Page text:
IdentityHashMap class in Java

IdentityHashMap implements Map, Serializable and Clonable interfaces and extends AbstractMap class.
This class is not a general-purpose Map implementation. While this class implements the Map interface, it intentionally violates Map’s general contract, which mandates the use of the equals method when comparing objects.

This class is used when the user requires the objects to be compared via reference.

Constructors



  • IdentityHashMap(): Constructs a new, empty identity hash map with a default expected maximum size.
  • IdentityHashMap(int expectedMaxSize): Constructs a new, empty map with the specified expected maximum size.
  • IdentityHashMap(Map m): Constructs a new identity hash map containing the keys-value mappings in the specified map.

Methods

  • clear() – Removes all of the mappings from this map.
  • clone() – Returns a shallow copy of this identity hash map: the keys and values themselves are not cloned.
  • containsKey(Object key) – Returns true if this map contains a mapping for the specified key.
  • containsValue(Object value) – Returns true if this map maps one or more keys to the specified value.
  • entrySet() – Returns a Set view of the mappings contained in this map.
  • equals(Object o) – Compares the specified object with this map for equality.
  • get(Object key) – Returns the value to which the specified key is mapped, or null if this map contains no mapping for the key.
  • hashCode() – Returns the hash code value for this map.
  • isEmpty() – Returns true if this map contains no key-value mappings.
  • keySet() – Returns a Set view of the keys contained in this map.
  • put(K key, V value) – Associates the specified value with the specified key in this map.
  • putAll(Map m) – Copies all of the mappings from the specified map to this map.
  • remove(Object key) – Removes the mapping for a key from this weak hash map if it is present.
  • size() – Returns the number of key-value mappings in this map.
  • values() – Returns a Collection view of the values contained in this map.

IdentityHashMap vs HashMap

  • IdentityHashMap uses equality operator “==” for comparing keys and values while HashMap uses equals method for comparing keys and values inside Map.
  • Since IdentityHashMap doesn’t use equals() its comparatively faster than HashMap for object with expensive equals().
  • IdentityHashMap doesn’t require keys to be immutable as it is not relied on equals().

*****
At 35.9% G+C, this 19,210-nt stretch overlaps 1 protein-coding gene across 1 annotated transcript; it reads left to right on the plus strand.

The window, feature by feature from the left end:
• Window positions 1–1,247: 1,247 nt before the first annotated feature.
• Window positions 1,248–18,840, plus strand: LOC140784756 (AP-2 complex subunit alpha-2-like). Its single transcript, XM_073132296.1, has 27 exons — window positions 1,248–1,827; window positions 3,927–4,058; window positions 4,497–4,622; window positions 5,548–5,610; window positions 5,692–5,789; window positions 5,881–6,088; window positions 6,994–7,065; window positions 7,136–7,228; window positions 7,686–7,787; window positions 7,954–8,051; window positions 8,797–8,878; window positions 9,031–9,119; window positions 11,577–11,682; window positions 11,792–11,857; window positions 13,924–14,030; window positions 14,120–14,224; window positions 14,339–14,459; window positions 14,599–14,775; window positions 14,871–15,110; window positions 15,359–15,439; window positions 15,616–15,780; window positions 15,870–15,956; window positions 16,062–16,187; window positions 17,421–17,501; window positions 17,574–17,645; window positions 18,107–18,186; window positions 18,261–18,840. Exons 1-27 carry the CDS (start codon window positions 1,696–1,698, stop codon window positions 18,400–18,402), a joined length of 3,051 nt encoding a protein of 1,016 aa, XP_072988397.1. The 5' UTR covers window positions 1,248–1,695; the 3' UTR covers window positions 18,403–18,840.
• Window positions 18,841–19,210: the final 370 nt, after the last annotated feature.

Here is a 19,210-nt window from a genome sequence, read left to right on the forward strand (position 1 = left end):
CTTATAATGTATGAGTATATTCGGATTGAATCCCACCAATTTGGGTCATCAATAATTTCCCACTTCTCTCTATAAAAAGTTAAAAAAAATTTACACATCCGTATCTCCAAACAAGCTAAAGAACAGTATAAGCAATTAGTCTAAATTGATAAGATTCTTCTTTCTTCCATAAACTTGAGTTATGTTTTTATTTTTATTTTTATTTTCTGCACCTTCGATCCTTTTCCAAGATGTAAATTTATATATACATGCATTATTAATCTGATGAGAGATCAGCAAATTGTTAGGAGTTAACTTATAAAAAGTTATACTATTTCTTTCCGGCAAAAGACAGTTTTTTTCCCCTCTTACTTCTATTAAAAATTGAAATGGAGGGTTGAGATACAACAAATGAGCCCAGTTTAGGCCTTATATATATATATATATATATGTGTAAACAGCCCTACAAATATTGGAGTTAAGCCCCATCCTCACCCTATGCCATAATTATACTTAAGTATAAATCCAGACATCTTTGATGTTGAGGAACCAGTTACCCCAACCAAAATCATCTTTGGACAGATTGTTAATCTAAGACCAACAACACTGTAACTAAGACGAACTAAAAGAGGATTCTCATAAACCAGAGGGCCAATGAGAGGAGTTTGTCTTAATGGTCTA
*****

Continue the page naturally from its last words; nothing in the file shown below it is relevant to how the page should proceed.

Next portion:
Implementation

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// Java code to demonstrate IdentityHashMap and
// illustration of how it is different from HashMap 
import java.util.Map;
import java.util.HashMap;
import java.util.IdentityHashMap;
  
public class IdentityHashMapExample 
{
    public static void main(String[] args) 
    {
        // Creating HashMap and IdentityHashMap objects
        Map hm = new HashMap();
        Map ihm = new IdentityHashMap();
  
        // Putting key and value in HashMap and IdentityHashMap Object
        hm.put("hmkey","hmvalue");
        hm.put(new String("hmkey"),"hmvalue1"); 
        ihm.put("ihmkey","ihmvalue"); 
        ihm.put(new String("ihmkey"),"ihmvalue1"); 
          
        // Print Size of HashMap and WeakHashMap Object
        //hm.size() will print 1 since it compares the objects logically
        // and both the keys are same
        System.out.println("Size of HashMap--"+hm.size());
          
        //ihm.size() will print 2 since it compares the objects by reference
        System.out.println("Size of IdentityHashMap--"+ihm.size());
  
          
    }
}

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Output:


Size of HashMap--1
Size of IdentityHashMap--2

This article is contributed by Pratik Agarwal. If you like GeeksforGeeks and would like to contribute, you can also write an article using contribute.geeksforgeeks.org or mail your article to contribute@geeksforgeeks.org. See your article appearing on the GeeksforGeeks main page and help other Geeks.

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